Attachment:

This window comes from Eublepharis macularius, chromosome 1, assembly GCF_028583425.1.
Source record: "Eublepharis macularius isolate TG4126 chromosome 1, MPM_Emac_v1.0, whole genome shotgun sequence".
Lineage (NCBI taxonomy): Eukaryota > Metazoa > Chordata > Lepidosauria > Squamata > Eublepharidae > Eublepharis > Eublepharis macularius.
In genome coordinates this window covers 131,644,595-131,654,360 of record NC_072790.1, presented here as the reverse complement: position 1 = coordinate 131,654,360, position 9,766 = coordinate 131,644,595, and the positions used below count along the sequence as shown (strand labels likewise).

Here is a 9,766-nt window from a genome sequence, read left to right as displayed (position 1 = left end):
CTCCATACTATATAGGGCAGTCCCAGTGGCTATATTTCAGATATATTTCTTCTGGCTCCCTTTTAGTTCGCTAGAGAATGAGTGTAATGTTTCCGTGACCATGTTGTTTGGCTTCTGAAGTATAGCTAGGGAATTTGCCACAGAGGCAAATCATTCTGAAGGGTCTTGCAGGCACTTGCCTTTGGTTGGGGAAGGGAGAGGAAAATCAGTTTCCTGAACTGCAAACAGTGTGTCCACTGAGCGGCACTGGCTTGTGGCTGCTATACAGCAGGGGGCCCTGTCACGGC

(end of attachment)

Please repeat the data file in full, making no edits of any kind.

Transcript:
This window comes from Eublepharis macularius, chromosome 1, assembly GCF_028583425.1.
Source record: "Eublepharis macularius isolate TG4126 chromosome 1, MPM_Emac_v1.0, whole genome shotgun sequence".
Lineage (NCBI taxonomy): Eukaryota > Metazoa > Chordata > Lepidosauria > Squamata > Eublepharidae > Eublepharis > Eublepharis macularius.
In genome coordinates this window covers 131,644,595-131,654,360 of record NC_072790.1, presented here as the reverse complement: position 1 = coordinate 131,654,360, position 9,766 = coordinate 131,644,595, and the positions used below count along the sequence as shown (strand labels likewise).

Here is a 9,766-nt window from a genome sequence, read left to right as displayed (position 1 = left end):
CTCCATACTATATAGGGCAGTCCCAGTGGCTATATTTCAGATATATTTCTTCTGGCTCCCTTTTAGTTCGCTAGAGAATGAGTGTAATGTTTCCGTGACCATGTTGTTTGGCTTCTGAAGTATAGCTAGGGAATTTGCCACAGAGGCAAATCATTCTGAAGGGTCTTGCAGGCACTTGCCTTTGGTTGGGGAAGGGAGAGGAAAATCAGTTTCCTGAACTGCAAACAGTGTGTCCACTGAGCGGCACTGGCTTGTGGCTGCTATACAGCAGGGGGCCCTGTCACGGC